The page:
Parkinson’s Disease and Dementia
Parkinson’s disease is a progressive neurological disorder that causes damage to the central nervous system. It can also cause a condition called Parkinson’s disease dementia. It is most often found in adults of at least 65 years.
The symptoms of Parkinson’s disease usually develop slowly. While they can vary from each patient, there are similarities. These can include shaking, tremors, still limbs, and mobility problems.
Early signs can be slight, like a change in their handwriting, where it becomes smaller and more cramped. There can be a loss of sense of smell, tremors in their voice, and stiff or altered facial expressions.
There can be other symptoms, as well, like sleep problems, changes in behavior, depression, mood swings, difficulty with eating, chewing, and swallowing, plus others.
Many of these signs can be slow to develop and thought to be a natural aspect of aging. This is why it is important to catch the signs early, as treatment will be much more effective.
Parkinson’s and Dementia
Parkinson’s disease is a movement disorder. However, there can be similar symptoms that resemble dementia. Memory loss or confusion may also be symptoms of Parkinson’s.
A patient with Parkinson’s can also find it difficult to talk, forget words, have trouble focusing, concentrating, and lack any kind of attention span. People may be slower to answer, react, or recall things.
Parkinson’s can also cause a condition called Parkinson’s disease dementia and affects thinking, reasoning, and problem-solving. Parkinson’s disease dementia will develop in at least half of all patients that develop Parkinson’s.
What Symptoms Should you Notice?
Parkinson’s disease dementia can show up in many forms. These can include:
● A change in appetite
● Changes in energy levels
● Forgetfulness and memory loss
● Inability to concentrate
● Mood swings
● Lack of interest
● Difficulty with speech
There can be variations of these symptoms, as well. Some patients can suffer hallucinations as a side effect of Parkinson’s and it can be confusing for the patient and the caregiver.
As the disease progresses, there will likely be more severe symptoms. The patient will likely require constant care, a wheelchair, and there can be complications from infection, injuries from falling, incontinence, pneumonia, insomnia, and issues with choking.
How Is Parkinson's Dementia Diagnosed?
It can be difficult to diagnose, as there is not a lot known about the disease. Your doctor will need to do a series of tests to determine if you have Parkinson’s disease dementia.
Parkinson’s disease can also be hard to diagnose. It is caused by decreased dopamine production in the brain. Without dopamine, it becomes very difficult for the brain to coordinate muscle movements.
The low dopamine levels also cause mood and cognitive problems later in the disease. Experts aren’t clear on what triggers the development of Parkinson’s disease most of the time, however, it is often inherited and is the result of certain gene defects.
No single test can identify it so it is often mistaken for other diseases or health conditions. In order to detect it, a healthcare professional will usually take a medical history, including a family history to find out if anyone else in your family has Parkinson's disease.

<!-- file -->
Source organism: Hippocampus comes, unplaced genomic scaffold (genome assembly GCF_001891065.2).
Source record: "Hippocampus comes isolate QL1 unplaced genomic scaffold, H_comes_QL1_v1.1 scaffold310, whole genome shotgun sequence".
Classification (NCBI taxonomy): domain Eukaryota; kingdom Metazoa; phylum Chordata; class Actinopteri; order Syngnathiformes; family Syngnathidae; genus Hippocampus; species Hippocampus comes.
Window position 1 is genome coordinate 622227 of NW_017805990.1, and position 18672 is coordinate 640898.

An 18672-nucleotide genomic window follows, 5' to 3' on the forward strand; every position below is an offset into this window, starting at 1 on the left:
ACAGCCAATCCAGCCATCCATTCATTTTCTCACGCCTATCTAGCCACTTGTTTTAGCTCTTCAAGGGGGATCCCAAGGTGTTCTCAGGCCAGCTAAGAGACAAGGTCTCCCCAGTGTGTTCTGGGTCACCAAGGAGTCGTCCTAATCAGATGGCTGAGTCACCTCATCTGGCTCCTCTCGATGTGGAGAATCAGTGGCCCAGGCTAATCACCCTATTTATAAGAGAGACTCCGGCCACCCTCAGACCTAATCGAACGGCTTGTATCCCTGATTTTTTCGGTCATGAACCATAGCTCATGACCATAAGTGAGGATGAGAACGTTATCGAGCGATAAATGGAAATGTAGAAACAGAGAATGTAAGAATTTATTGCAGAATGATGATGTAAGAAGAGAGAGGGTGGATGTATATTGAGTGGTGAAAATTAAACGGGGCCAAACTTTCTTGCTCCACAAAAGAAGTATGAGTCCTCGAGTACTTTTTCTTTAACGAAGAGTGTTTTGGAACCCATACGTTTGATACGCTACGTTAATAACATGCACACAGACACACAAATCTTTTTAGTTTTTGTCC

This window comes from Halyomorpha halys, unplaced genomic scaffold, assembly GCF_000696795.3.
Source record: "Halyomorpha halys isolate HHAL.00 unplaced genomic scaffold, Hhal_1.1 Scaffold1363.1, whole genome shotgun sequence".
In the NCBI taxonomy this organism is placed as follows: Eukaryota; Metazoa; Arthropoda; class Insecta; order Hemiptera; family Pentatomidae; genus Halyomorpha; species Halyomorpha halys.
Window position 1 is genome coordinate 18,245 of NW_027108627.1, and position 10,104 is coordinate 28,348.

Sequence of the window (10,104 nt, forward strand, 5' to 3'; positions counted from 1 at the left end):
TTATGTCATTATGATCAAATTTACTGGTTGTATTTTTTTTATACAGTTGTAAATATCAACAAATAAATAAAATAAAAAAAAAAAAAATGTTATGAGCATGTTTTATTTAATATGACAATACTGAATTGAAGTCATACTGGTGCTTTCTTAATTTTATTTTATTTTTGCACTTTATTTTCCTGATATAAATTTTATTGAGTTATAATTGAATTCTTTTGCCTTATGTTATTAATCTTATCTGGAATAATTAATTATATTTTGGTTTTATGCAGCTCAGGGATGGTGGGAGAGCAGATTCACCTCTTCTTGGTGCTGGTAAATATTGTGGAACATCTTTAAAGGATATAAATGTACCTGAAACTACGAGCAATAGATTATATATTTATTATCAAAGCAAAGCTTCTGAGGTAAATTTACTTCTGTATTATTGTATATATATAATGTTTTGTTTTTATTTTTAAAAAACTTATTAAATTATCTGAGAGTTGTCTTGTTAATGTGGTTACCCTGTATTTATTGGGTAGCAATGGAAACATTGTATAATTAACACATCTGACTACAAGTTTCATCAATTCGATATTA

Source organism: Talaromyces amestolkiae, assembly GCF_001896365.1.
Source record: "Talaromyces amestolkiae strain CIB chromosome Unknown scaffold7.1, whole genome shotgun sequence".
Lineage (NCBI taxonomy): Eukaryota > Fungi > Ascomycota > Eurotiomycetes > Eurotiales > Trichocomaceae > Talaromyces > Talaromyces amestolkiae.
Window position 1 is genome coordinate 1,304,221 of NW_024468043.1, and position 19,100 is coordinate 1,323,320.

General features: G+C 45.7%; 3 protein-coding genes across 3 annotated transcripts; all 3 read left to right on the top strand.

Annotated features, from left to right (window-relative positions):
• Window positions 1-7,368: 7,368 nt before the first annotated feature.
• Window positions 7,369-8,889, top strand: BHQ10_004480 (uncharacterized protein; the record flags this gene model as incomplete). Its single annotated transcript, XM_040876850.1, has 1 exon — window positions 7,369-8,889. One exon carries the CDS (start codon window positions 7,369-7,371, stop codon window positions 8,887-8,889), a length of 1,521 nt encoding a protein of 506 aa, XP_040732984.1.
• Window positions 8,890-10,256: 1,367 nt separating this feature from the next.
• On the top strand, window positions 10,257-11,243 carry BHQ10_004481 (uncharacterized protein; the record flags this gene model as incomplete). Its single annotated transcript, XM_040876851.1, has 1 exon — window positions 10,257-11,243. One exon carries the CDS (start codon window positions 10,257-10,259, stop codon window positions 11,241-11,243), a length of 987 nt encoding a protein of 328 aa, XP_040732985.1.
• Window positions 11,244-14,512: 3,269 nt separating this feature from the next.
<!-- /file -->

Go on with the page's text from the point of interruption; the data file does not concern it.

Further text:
They will also do a neurological exam. Sometimes, an MRI or CT scan, or some other imaging scan of the brain can identify other problems or rule out other diseases.
Parkinson’s Dementia- Are There Different Forms?
Dementia can come in different forms and present different types of symptoms, however, the main ones are still prominent. Dementia with Lewy bodies is a condition that causes deposits of alpha-synuclein in a person’s brain.
Parkinson’s disease dementia has different symptoms from other types. The symptoms can be similar to those of Alzheimer’s disease. Parkinson’s disease dementia affects problem-solving, the speed at which thoughts occur, memory, and mood, and other important cognitive functions.
People who have dementia with Lewy bodies may also experience sleep disturbances and visual hallucinations. They might have an unsteady walking pattern.
There is yet no cure for Parkinson’s disease dementia. The focus is to help reduce the symptoms and to provide a good quality of life. The disease advances quickly, particularly with those of advanced age.
The disease robs people of their ability to live independently, communicate, remember, and concentrate. Medications may be prescribed to help people sleep, enhance moods, or slow the effects of cognitive decline.
People will need to be under constant care, likely in a memory care home. Routine helps keep people safe and can help prevent mood swings or behavioral outbursts.
Life expectancy is slightly shortened for people with Parkinson’s, however, the life expectancy is shortened greatly for those with Parkinson’s dementia. Even though dementia has a big impact on the survival rate, these can be extended with medications, treatments, and support.
The sooner these diseases are diagnosed, the better chance of treatment and slowing the disease’s impact on the patient.
A small Residential Care Home like Light Heart Memory Care is able to give someone with this disease the extra care and attention they need.
Light Heart Memory Care homes are specially designed for 8 residents. This gives us the ability to give personalized care to each and every resident.
In honor of our founder Pat Mack, we are carrying on the tradition of caring for our residents in
"The Light Heart Way"